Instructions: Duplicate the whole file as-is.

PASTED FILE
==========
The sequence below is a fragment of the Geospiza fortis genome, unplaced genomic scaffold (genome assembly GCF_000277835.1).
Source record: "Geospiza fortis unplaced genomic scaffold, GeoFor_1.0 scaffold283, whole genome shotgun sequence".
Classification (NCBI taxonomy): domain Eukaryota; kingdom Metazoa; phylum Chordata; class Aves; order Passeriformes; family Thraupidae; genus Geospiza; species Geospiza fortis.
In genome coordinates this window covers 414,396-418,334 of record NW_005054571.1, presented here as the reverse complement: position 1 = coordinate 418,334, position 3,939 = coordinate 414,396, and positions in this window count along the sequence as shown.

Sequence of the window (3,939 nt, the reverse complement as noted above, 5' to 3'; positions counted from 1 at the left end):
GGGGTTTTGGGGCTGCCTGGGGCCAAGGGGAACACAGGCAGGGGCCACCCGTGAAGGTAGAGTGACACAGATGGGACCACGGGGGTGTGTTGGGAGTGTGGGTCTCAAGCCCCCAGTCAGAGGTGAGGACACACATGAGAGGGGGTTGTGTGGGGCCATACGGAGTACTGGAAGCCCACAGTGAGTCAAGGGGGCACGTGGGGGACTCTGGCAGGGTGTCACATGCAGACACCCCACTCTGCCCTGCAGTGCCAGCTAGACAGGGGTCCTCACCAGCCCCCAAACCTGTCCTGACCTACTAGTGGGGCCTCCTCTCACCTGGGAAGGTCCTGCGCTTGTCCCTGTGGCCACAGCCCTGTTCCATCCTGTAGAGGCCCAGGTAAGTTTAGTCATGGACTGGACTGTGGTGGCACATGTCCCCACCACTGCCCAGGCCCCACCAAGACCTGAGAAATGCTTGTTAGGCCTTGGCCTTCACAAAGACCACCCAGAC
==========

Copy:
The sequence below is a fragment of the Geospiza fortis genome, unplaced genomic scaffold (genome assembly GCF_000277835.1).
Source record: "Geospiza fortis unplaced genomic scaffold, GeoFor_1.0 scaffold283, whole genome shotgun sequence".
Classification (NCBI taxonomy): domain Eukaryota; kingdom Metazoa; phylum Chordata; class Aves; order Passeriformes; family Thraupidae; genus Geospiza; species Geospiza fortis.
In genome coordinates this window covers 414,396-418,334 of record NW_005054571.1, presented here as the reverse complement: position 1 = coordinate 418,334, position 3,939 = coordinate 414,396, and positions in this window count along the sequence as shown.

Sequence of the window (3,939 nt, the reverse complement as noted above, 5' to 3'; positions counted from 1 at the left end):
GGGGTTTTGGGGCTGCCTGGGGCCAAGGGGAACACAGGCAGGGGCCACCCGTGAAGGTAGAGTGACACAGATGGGACCACGGGGGTGTGTTGGGAGTGTGGGTCTCAAGCCCCCAGTCAGAGGTGAGGACACACATGAGAGGGGGTTGTGTGGGGCCATACGGAGTACTGGAAGCCCACAGTGAGTCAAGGGGGCACGTGGGGGACTCTGGCAGGGTGTCACATGCAGACACCCCACTCTGCCCTGCAGTGCCAGCTAGACAGGGGTCCTCACCAGCCCCCAAACCTGTCCTGACCTACTAGTGGGGCCTCCTCTCACCTGGGAAGGTCCTGCGCTTGTCCCTGTGGCCACAGCCCTGTTCCATCCTGTAGAGGCCCAGGTAAGTTTAGTCATGGACTGGACTGTGGTGGCACATGTCCCCACCACTGCCCAGGCCCCACCAAGACCTGAGAAATGCTTGTTAGGCCTTGGCCTTCACAAAGACCACCCAGAC